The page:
#TBT: BRAFA Art Fair

Brussels 1.10.2020 In the evening of the first day of October a sad for the art lovers news came – the cancellation of the Brussels Fine Art Fair 2021 due to volatile COVID-19 pandemic context. (Images: @AnnaVanDensky)

The members of the non-profit organisation (organiser of the BRAFA Art Fair) held an Extraordinary General Meeting during which they decided to postpone the event to 2022.

The first ever BRAFA was held in the Arlequin Hall of the Galerie Louiza in 1956. Charles Van Hove and Mamy Wouters, the long standing President and Vice-President of the Belgian Chamber of Antiques Dealers, were behind the initiative to set up the salon. This first Belgian Antiques Fair or ‘Foire des Antiquaires de Belgique’, as it was known then, followed in the footsteps of the fairs already held at Grosvenor House in London and at the Prinsenhof in Delft, but preceded those set up in Paris, Florence and Munich.

The growing success of the fair and the increasing number of participants meant that a location had to be found capable of keeping up with the event’s development. The range of art objects on display also continued to expand. From 1967 to 2003, the fair was held in the Palais des Beaux-Arts in Brussels. Up until 1994, only Belgian antiques dealers who were members of the Royal Chamber of Antique Dealers could take part in the fair which was, at the time, a purely national event. The number of participants fluctuated between forty and fifty.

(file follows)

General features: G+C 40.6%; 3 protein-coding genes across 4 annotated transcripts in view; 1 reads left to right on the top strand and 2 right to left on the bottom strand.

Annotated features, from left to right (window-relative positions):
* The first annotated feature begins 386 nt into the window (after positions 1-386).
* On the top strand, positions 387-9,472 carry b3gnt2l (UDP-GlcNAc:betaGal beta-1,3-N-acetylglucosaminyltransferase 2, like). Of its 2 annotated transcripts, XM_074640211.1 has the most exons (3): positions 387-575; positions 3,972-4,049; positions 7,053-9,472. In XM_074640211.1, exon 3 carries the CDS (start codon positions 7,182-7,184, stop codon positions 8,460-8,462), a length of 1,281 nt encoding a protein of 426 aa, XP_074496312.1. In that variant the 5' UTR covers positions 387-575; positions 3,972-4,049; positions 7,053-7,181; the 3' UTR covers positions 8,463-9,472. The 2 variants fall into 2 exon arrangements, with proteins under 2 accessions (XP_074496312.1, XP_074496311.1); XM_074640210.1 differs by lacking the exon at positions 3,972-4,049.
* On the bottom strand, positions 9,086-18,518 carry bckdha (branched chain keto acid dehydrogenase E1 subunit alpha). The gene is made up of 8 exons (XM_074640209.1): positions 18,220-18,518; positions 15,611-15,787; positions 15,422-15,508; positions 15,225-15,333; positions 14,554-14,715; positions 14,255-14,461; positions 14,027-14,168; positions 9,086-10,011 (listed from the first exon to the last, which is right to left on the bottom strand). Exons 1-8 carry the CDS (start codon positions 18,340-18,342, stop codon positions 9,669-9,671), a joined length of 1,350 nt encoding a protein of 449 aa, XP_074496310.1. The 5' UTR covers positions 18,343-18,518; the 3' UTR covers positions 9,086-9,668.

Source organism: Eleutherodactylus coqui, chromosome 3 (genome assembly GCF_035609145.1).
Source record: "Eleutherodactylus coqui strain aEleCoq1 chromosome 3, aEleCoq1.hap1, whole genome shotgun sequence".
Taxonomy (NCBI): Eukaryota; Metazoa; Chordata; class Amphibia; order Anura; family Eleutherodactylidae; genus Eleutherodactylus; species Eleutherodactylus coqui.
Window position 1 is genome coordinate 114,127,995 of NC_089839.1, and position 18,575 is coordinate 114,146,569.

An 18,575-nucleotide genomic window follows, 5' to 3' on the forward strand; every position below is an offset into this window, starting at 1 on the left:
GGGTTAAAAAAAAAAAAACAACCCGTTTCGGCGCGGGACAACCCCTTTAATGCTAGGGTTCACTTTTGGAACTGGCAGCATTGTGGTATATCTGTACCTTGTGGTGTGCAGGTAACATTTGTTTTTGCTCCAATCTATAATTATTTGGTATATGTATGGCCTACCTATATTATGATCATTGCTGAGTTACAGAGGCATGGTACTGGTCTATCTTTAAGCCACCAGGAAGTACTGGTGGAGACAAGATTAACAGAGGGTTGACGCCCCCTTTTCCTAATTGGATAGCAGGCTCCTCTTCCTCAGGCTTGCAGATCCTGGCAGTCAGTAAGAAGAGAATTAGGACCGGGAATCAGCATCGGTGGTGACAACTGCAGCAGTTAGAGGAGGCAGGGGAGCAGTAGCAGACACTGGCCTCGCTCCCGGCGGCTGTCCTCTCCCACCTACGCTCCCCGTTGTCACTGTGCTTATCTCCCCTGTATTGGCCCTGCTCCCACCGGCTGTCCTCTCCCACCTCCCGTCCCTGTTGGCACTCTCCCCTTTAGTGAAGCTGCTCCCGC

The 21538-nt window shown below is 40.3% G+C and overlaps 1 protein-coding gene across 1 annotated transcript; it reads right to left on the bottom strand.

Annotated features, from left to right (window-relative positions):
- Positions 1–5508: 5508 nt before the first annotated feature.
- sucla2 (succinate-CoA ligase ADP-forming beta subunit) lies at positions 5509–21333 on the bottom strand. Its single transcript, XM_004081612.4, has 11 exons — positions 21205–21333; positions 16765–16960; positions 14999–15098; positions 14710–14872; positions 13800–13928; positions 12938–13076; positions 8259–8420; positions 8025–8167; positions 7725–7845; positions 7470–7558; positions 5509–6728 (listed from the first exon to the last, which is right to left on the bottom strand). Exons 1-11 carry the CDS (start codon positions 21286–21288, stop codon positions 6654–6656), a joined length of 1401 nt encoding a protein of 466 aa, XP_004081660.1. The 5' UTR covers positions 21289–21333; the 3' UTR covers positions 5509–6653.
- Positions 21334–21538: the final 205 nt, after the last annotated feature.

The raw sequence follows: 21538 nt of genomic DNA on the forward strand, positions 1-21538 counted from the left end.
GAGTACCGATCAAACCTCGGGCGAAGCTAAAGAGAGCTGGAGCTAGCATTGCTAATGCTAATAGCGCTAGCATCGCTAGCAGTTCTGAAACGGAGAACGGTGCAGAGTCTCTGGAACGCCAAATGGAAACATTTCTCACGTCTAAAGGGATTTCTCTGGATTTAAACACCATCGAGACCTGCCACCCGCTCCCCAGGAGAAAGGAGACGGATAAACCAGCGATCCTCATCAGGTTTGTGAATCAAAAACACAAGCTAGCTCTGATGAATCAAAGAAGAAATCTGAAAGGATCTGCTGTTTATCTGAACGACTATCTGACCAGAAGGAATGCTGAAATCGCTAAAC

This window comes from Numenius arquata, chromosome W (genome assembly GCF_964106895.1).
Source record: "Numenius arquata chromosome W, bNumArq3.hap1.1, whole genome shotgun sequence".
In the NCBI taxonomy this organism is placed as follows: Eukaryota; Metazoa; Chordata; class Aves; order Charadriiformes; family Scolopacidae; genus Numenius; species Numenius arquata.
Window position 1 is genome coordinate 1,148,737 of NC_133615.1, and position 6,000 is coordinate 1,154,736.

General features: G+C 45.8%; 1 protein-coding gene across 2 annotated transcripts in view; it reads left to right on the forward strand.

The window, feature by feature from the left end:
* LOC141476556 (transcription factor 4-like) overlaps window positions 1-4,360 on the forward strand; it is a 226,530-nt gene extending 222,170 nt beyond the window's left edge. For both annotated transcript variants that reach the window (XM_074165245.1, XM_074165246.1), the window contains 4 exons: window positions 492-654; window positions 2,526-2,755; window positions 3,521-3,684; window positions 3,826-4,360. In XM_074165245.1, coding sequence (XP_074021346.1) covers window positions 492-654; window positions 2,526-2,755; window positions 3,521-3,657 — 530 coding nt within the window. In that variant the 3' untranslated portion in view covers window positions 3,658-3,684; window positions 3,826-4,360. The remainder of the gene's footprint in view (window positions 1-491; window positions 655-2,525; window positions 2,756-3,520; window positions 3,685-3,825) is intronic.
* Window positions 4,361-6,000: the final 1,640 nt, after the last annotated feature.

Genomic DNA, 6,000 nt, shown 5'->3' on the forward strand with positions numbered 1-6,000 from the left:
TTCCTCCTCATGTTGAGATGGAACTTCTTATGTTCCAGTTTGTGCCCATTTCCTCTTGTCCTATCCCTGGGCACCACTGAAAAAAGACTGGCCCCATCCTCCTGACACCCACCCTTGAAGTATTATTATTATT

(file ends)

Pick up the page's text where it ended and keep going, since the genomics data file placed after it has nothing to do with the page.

The first major change occurred in 1995 when Christian de Bruyn opened the fair to foreign antique dealers for the first time. The Belgian antique dealers saw this as a revolutionary step and they were right; in no time the fair had outgrown the Palais des Beaux-Arts and a new, much bigger location had to be found. In 2004 the Belgian Antiques Fair therefore moved to Tour & Taxis, a gem of Belgian industrial architectural heritage situated in the north of Brussels, next to the Willebroek canal. Now that exhibition space was no longer restricted, the BRAFA actively sought to increase the number of participants. Having started with no more than twenty Belgian antique dealers it grew to incorporate about one hundred and thirty exhibitors from both Belgium and abroad in the space of a few years. The fair is now recognized worldwide as one of the leading international fairs in Europe.

BRAFA, or the Brussels Art Fair, is one of the longest running art and antiques fairs in the world and is organized every year by the nonprofit Belgian Antiques Fair Association.

The uncertainty created by the coronavirus pandemic in Europe is the main reason for the postponement. BRAFA, which is traditionally the first top international fine art fair of the year, showcases 130 exhibitors on average, of which two thirds come from abroad.

Last year, the fair welcomed a record number of 68,000 visitors, collectors and professionals, including a significant number from neighbouring countries. The current health situation and its potential evolution this autumn and winter have caused serious concerns. New restrictions on intra-European travel related to coronavirus pandemic and the safety measures imposed by the authorities have only added to the fear of the organisers.

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